What Is A Necklift
The necklift, also called a cervicoplasty, is a procedure designed to remove both excess skin and fat and tighten muscles that can lead to the appearance of a saggy or loose neck. Excess skin in the neck can lead to self-esteem issues in patients of any age. It is a common cause for feelings of self-consciousness and is common in middle aged and older patients, both male and female. Many patients feel it makes them appear older than they are, tired, and frumpy, or unfashionable.
What Is Involved In A Necklift?
The neck lift involves incisions below the chin, near the ears, which allows the surgeon to access the fat, muscles and skin of the chin and neck. Through these incisions, fat can be removed by either cutting or with liposuction techniques and the muscles of the neck can be tightened. Once the muscles are tightened and excess fat is removed the skin of the neck can also be cut and re-draped across the neck. The incisions are closed using sutures and medical dressings are applied to provide pressure and a sterile environment for proper healing. Depending on the specifics of the procedures involved the surgeon may need to remove the sutures later, or may use sutures that dissolve on their own. Surgical drains may be placed for several days in order to ensure that excess fluid does not collect beneath the skin.
Recovery From A Necklift
Depending on the type of anesthesia used, local or general anesthetic, patients will remain under observation in a recovery room for up to several hours before being allowed to return home. Patients will need to have a responsible friend, loved one, or relative on hand to drive them home and help and monitor them for the first 24 hour period of their recovery.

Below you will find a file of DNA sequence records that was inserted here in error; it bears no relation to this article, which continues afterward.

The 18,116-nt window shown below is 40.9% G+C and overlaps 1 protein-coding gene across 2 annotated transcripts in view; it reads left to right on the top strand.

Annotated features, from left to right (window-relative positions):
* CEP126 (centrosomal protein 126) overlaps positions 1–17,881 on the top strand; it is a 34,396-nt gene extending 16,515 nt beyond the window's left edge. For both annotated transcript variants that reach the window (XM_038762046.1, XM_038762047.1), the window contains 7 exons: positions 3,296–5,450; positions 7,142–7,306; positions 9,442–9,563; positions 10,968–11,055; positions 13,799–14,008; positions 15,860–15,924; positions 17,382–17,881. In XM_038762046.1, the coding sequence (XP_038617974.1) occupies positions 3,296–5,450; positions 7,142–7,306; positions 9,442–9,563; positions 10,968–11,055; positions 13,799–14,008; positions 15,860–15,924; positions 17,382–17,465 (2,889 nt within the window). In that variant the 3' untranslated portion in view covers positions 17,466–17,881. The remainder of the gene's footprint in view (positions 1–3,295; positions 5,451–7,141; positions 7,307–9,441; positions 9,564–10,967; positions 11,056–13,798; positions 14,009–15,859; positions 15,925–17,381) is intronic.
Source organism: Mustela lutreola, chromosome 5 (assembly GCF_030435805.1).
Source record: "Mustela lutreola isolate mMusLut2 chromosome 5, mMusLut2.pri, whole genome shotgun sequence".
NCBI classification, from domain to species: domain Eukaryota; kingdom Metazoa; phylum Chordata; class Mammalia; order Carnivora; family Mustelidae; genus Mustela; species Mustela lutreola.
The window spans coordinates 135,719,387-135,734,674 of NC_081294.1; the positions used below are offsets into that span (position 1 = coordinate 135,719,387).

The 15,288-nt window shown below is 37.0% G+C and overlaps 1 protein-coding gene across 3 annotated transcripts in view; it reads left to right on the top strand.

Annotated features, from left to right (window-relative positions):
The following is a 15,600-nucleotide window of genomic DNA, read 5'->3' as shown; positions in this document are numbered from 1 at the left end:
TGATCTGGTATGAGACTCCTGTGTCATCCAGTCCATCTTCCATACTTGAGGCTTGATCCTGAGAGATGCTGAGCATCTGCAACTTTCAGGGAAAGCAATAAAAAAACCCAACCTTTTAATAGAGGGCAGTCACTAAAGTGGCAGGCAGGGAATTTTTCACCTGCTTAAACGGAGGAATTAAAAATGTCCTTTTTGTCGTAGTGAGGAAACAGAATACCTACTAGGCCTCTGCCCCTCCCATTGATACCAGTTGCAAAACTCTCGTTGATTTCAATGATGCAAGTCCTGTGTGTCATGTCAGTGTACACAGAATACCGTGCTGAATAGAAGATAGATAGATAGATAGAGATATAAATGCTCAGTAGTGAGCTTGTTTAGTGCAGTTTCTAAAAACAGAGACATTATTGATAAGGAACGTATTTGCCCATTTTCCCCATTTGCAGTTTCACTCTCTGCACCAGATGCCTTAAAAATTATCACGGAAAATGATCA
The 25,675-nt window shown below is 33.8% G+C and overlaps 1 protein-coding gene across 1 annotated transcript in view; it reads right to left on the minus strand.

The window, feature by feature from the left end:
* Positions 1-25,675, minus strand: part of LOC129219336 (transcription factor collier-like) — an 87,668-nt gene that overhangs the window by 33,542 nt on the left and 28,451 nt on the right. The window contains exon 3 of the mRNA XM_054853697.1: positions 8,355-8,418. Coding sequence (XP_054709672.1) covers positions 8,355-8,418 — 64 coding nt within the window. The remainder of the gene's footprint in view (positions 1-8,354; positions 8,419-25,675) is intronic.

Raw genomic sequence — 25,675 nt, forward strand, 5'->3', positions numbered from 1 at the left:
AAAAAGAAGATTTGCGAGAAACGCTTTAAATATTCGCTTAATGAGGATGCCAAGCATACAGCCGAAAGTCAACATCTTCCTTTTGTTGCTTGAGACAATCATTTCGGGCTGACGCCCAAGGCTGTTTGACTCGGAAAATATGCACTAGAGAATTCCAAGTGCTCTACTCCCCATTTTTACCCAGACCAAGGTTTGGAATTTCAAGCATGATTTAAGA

All antibiotic and painkiller prescriptions will be provided prior to the surgery date and should be filled and ready for when patients return home for recovery. Most patients are fitted with compression bandages that will be worn for 7-10 days and will help increase blood flow and minimize swelling.
Our doctors always instruct patients to avoid certain medications including over the counter painkillers and other drugs that are known blood thinners. Blood thinners can lead to sever complications during surgery and recover and are advised against during all surgeries. Patients who smoke should plan to quit for several months before and after. Smoke inhibits the bloods oxygen supply, which can also cause severe problems during surgery and cause the recovery period to be prolonged.